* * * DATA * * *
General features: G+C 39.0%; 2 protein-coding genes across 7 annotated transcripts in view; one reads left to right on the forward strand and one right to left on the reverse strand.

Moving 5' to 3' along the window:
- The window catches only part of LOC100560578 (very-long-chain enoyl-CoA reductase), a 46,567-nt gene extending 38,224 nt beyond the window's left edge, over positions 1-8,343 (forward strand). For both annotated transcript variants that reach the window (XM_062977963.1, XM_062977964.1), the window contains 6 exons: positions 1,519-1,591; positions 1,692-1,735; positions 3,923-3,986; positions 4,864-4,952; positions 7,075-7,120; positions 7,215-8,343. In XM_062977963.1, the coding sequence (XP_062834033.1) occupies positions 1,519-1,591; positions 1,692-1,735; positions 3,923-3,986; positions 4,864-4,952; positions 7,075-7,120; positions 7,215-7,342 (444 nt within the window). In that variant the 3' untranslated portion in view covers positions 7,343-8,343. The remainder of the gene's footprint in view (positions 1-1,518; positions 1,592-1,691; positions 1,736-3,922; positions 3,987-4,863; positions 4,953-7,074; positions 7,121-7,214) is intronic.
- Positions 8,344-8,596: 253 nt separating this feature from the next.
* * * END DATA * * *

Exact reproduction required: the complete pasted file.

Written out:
General features: G+C 39.0%; 2 protein-coding genes across 7 annotated transcripts in view; one reads left to right on the forward strand and one right to left on the reverse strand.

Moving 5' to 3' along the window:
- The window catches only part of LOC100560578 (very-long-chain enoyl-CoA reductase), a 46,567-nt gene extending 38,224 nt beyond the window's left edge, over positions 1-8,343 (forward strand). For both annotated transcript variants that reach the window (XM_062977963.1, XM_062977964.1), the window contains 6 exons: positions 1,519-1,591; positions 1,692-1,735; positions 3,923-3,986; positions 4,864-4,952; positions 7,075-7,120; positions 7,215-8,343. In XM_062977963.1, the coding sequence (XP_062834033.1) occupies positions 1,519-1,591; positions 1,692-1,735; positions 3,923-3,986; positions 4,864-4,952; positions 7,075-7,120; positions 7,215-7,342 (444 nt within the window). In that variant the 3' untranslated portion in view covers positions 7,343-8,343. The remainder of the gene's footprint in view (positions 1-1,518; positions 1,592-1,691; positions 1,736-3,922; positions 3,987-4,863; positions 4,953-7,074; positions 7,121-7,214) is intronic.
- Positions 8,344-8,596: 253 nt separating this feature from the next.